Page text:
Show gardens were non-existent. In a more permanent building, a short walk away over rough terrain, we came upon the Floral Hall, although I think the title is mine, where the local Women's Institutes had put on an exhibition of flower arrangements, fruit, vegetables and jam. All very homely. I do recall in this building some refreshments but possibly little more than a cup of tea or instant coffee taken with a bun. We did, though, as most years subsequently, purchase a cheesecake, in the 1980s very fashionable, from the Dairy House of Herefordshire.

And so it was. The local town show. Unhurried, uncrowded, uncommercial. But that was all in another lifetime, now a quarter of a century ago.

Editor's notes:

* = Rushfields may still be trading. It's listed in a number of business directories for Ledbury, but doesn't have web presence of its own. Graham Rice lists it as a purveyor of choice perennials, particularly Hellebores derived from stock bred by Helen Ballard. It so happens that the north border of the accommodation where myself, Victoria, Yolanda, Gail and Frances are staying is where Helen Ballard developed her renowned H. orientalis strains.

** = Lingen Nursery in Herefordshire has ceased trading and the property is now up for sale. It's a rather attractive red brick house with a good portion of land. It looks like the nursery buildings - polytunnels, cold frames and raised beds - are still intact, so perhaps it's the ideal property for a wannabe nursery owner?

Monday, 15 February 2010

Malvern Memories: Heucheraholics!

Today's Malvern Memory is our first from the reknowned Ms Arabella Sock of The Sea of Immeasurable Gravy. She takes us away from the the show gardens we've been enjoying over the past couple of weeks and propels us firmly towards the exciting nurseryman's stands in order to indulge in one of her favourite plant genera, the Heuchera...

Look what the Sock got!!!!

It is a pen from the eponymous 'Heucheraholics' (previously Solva Plants) and it says on it 'Heucheraholics for the hopelessly addicted!' Bet you are all really jealous now!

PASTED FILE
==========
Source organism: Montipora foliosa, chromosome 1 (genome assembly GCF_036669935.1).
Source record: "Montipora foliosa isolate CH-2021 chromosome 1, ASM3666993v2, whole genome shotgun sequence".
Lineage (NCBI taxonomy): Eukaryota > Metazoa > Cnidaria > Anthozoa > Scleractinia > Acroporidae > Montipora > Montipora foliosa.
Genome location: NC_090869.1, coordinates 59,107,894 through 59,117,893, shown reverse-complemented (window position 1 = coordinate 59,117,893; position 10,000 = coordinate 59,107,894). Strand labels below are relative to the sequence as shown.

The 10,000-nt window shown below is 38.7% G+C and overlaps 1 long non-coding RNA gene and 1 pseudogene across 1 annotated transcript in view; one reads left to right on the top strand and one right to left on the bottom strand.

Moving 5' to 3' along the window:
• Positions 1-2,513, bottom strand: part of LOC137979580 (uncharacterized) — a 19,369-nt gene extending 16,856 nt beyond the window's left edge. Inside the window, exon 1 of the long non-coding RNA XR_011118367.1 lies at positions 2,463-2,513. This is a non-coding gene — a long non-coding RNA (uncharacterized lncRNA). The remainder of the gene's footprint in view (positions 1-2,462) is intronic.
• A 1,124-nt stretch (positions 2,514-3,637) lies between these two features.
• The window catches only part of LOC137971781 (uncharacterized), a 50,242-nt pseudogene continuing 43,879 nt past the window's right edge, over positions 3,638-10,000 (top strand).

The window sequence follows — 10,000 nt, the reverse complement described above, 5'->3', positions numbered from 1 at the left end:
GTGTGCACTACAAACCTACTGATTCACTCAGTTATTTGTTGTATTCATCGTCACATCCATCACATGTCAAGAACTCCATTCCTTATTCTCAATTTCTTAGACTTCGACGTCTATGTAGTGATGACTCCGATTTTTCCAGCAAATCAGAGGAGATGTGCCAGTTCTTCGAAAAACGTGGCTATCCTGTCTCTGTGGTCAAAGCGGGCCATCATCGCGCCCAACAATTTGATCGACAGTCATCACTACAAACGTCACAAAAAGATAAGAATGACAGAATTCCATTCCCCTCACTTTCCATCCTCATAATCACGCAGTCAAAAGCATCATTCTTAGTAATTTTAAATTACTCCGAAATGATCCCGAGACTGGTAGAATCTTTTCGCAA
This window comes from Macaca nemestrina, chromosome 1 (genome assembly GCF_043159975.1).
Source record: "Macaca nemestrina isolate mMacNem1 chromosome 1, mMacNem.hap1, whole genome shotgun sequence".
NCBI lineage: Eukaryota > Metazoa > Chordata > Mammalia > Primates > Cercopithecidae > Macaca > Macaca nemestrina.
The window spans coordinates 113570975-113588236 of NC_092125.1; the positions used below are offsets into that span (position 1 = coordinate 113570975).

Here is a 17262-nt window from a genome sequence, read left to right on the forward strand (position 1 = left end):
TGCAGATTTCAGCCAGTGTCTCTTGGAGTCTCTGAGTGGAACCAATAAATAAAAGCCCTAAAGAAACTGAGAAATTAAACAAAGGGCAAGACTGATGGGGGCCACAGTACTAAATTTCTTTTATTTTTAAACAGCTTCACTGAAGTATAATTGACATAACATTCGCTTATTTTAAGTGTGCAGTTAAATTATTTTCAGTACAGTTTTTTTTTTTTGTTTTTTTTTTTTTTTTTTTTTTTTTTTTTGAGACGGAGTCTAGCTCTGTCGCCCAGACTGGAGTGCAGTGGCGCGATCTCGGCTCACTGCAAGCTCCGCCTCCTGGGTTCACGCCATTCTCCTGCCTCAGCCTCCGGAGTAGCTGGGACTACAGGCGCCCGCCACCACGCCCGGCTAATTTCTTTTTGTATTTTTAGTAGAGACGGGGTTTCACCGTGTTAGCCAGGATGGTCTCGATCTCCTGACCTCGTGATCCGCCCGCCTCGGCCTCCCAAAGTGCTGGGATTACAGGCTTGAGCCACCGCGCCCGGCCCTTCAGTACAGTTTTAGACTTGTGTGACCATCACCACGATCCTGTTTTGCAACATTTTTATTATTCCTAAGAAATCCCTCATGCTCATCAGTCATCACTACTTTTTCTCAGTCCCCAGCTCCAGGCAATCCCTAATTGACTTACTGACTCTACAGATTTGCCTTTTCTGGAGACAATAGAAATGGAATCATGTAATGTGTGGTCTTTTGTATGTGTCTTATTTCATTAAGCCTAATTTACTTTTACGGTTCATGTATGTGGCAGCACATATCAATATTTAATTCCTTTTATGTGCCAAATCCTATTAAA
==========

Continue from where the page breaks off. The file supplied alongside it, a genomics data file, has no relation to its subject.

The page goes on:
The Sock couldn't resist visiting the gorgeous 'Heucheraholics' stand at Malvern but had instructed herself not to buy any more heucheras for her already burgeoning collection.

Obviously she bought another one, the irresistible 'Sugar Frosting' because let's face it you can't have too many. The Sock mentioned to the nice lady on the stand that she had to buy one to blog about. "Oh, what blog is that" asked the lady. The Sock realising her identity might be discovered quickly blurted "I can't tell you it's a bit scurrilous". "Not the Gravy one?" Too late - the Sock's cover was blown.

It turned out that the lovely 'Heucheraholics' people were Sea of Immeasurable Gravy fans, finding the bloggywog after the Sock mentioned their stand at the RHS Inner Temple flower show last year. How funny is that! You must all buy lots of lovely plants from them. They will be at Chelsea next week and giving away fridge magnets - go and demand one and tell them the Sock sent you.

And to finish my eulogy to heucheras here is a 'pome' the Sock wrote a few years ago on getting home from a fruitless heuchera search, proving that the addiction has been going some time.

The Heucheras
(with apologies to William Wordsworth's 'The Daffodils')

I wandered lonely as a cloud
In search of heuchera 'Pewter Veil'
Or 'Can Can','Geisha' - names that wowed
Please let my favourites be for sale
A 'Strawberry Candy, 'Vanilla Spice
'Or 'Purple Petticoats' sounds quite nice

I dream of heucheras in line
Of 'Silver Shadows' 'Starry Night'
A 'Frosted Violet' would be fine
A 'Peach Flambé' would be all right
There's nothing from my list of faves
Just one sad pot of 'Amber Waves'!

And oft when on my couch I lie
In vacant or in pensive mood
I think of heucheras and sigh
Those lovely plants with names of food
And then my heart with pleasure fills
(I want the one with Chocolate frills!)

We don't get nearly enough bad poetry on the gardening blogosphere these days and the Sock blames J-AS for proclaiming his dislike of it. But what does he know? Hmmm.. that is possibly like asking what the Romans did for us.........

Content and photographs courtesy of The Sea of Immeasurable Gravy.

Friday, 12 February 2010

Malvern Memories: Whoo Hoo!!

Lola's front...

Lola's back...
Lola's medal!!
Too tired to type. Will post more later.

NB This is the last in a series of 6 posts taking a show garden from design drawing to judgement day in 2009. Click here for Day 1. Content and pictures are courtesy and copyright of Beholder's Eye.

Thursday, 11 February 2010

Malvern Memories: Is That You in There Lola?

I am (in no particular order):

  • Exhausted